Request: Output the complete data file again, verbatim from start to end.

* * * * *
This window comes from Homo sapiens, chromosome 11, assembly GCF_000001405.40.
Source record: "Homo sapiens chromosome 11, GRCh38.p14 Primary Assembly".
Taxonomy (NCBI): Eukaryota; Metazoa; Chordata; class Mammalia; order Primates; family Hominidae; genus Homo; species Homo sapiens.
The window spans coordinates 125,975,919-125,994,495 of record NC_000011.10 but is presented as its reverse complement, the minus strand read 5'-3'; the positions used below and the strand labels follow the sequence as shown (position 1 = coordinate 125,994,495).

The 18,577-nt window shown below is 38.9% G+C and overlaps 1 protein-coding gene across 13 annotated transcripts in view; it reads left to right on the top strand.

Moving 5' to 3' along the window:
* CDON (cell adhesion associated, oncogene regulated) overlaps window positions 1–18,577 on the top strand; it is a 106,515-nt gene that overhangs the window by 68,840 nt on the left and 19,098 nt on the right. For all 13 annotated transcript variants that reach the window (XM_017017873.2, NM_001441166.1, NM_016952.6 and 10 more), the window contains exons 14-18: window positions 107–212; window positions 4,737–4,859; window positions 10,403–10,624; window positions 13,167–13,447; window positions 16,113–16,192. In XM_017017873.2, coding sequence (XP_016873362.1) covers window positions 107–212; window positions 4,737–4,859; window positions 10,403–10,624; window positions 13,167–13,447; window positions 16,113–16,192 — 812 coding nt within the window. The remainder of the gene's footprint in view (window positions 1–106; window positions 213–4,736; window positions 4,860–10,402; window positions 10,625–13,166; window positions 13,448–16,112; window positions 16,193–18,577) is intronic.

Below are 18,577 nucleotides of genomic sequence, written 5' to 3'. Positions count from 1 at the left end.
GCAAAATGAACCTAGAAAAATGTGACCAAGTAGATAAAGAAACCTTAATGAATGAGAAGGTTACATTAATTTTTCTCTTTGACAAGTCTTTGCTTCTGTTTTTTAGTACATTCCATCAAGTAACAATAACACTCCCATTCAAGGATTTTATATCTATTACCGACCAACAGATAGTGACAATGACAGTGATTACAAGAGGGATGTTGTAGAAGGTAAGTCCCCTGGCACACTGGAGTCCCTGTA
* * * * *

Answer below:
This window comes from Homo sapiens, chromosome 11, assembly GCF_000001405.40.
Source record: "Homo sapiens chromosome 11, GRCh38.p14 Primary Assembly".
Taxonomy (NCBI): Eukaryota; Metazoa; Chordata; class Mammalia; order Primates; family Hominidae; genus Homo; species Homo sapiens.
The window spans coordinates 125,975,919-125,994,495 of record NC_000011.10 but is presented as its reverse complement, the minus strand read 5'-3'; the positions used below and the strand labels follow the sequence as shown (position 1 = coordinate 125,994,495).

The 18,577-nt window shown below is 38.9% G+C and overlaps 1 protein-coding gene across 13 annotated transcripts in view; it reads left to right on the top strand.

Moving 5' to 3' along the window:
* CDON (cell adhesion associated, oncogene regulated) overlaps window positions 1–18,577 on the top strand; it is a 106,515-nt gene that overhangs the window by 68,840 nt on the left and 19,098 nt on the right. For all 13 annotated transcript variants that reach the window (XM_017017873.2, NM_001441166.1, NM_016952.6 and 10 more), the window contains exons 14-18: window positions 107–212; window positions 4,737–4,859; window positions 10,403–10,624; window positions 13,167–13,447; window positions 16,113–16,192. In XM_017017873.2, coding sequence (XP_016873362.1) covers window positions 107–212; window positions 4,737–4,859; window positions 10,403–10,624; window positions 13,167–13,447; window positions 16,113–16,192 — 812 coding nt within the window. The remainder of the gene's footprint in view (window positions 1–106; window positions 213–4,736; window positions 4,860–10,402; window positions 10,625–13,166; window positions 13,448–16,112; window positions 16,193–18,577) is intronic.

Below are 18,577 nucleotides of genomic sequence, written 5' to 3'. Positions count from 1 at the left end.
GCAAAATGAACCTAGAAAAATGTGACCAAGTAGATAAAGAAACCTTAATGAATGAGAAGGTTACATTAATTTTTCTCTTTGACAAGTCTTTGCTTCTGTTTTTTAGTACATTCCATCAAGTAACAATAACACTCCCATTCAAGGATTTTATATCTATTACCGACCAACAGATAGTGACAATGACAGTGATTACAAGAGGGATGTTGTAGAAGGTAAGTCCCCTGGCACACTGGAGTCCCTGTA